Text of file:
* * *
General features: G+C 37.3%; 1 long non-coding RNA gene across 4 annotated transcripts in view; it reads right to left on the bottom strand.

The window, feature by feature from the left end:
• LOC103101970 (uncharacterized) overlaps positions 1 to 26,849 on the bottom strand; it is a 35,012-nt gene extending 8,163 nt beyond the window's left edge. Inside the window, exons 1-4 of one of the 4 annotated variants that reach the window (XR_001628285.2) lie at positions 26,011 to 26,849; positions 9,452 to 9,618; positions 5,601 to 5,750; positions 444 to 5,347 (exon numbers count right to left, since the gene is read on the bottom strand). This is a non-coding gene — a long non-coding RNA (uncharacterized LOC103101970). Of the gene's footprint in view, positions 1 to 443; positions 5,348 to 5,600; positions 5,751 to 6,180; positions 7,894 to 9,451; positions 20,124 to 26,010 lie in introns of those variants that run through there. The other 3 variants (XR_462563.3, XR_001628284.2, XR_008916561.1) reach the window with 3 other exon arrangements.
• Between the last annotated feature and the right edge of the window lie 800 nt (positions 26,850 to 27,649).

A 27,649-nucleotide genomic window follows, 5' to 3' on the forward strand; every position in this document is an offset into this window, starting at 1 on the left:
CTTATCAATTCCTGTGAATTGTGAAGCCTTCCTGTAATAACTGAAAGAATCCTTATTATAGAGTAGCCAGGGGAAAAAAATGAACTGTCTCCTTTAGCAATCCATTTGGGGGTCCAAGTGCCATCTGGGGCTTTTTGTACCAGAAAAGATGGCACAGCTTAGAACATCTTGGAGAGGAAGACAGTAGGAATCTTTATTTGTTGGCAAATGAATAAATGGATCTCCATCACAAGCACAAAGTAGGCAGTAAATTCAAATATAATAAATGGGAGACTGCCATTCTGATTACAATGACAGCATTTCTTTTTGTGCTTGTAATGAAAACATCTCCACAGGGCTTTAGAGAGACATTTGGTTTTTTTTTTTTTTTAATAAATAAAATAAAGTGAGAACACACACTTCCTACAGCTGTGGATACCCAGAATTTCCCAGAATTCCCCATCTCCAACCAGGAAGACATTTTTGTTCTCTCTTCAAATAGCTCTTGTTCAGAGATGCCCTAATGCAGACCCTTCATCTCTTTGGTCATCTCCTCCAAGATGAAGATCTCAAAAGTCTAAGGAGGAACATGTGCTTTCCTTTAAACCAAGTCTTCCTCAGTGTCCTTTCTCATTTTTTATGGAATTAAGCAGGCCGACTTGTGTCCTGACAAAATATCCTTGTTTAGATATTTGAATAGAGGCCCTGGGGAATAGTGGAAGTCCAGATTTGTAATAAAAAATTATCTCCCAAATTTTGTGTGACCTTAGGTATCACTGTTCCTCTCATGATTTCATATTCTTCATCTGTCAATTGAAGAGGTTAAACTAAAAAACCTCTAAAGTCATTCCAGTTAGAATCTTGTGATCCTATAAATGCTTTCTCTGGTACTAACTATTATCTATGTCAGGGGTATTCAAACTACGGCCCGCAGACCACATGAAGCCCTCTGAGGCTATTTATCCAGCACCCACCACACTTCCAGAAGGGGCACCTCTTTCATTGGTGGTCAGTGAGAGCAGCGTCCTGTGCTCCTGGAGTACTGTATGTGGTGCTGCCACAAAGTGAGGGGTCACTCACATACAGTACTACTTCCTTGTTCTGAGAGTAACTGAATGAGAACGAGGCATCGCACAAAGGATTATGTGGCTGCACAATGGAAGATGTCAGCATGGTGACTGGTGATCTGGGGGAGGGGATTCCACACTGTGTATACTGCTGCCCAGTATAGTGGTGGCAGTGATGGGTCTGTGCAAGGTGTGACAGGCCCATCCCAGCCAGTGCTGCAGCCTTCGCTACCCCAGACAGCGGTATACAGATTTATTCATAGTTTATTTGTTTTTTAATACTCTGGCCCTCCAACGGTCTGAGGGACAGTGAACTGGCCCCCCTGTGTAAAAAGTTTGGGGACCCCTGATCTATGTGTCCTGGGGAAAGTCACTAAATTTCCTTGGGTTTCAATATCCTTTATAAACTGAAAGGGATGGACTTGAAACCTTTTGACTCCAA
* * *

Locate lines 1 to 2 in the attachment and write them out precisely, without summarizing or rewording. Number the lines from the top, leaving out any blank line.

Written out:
General features: G+C 37.3%; 1 long non-coding RNA gene across 4 annotated transcripts in view; it reads right to left on the bottom strand.

The window, feature by feature from the left end: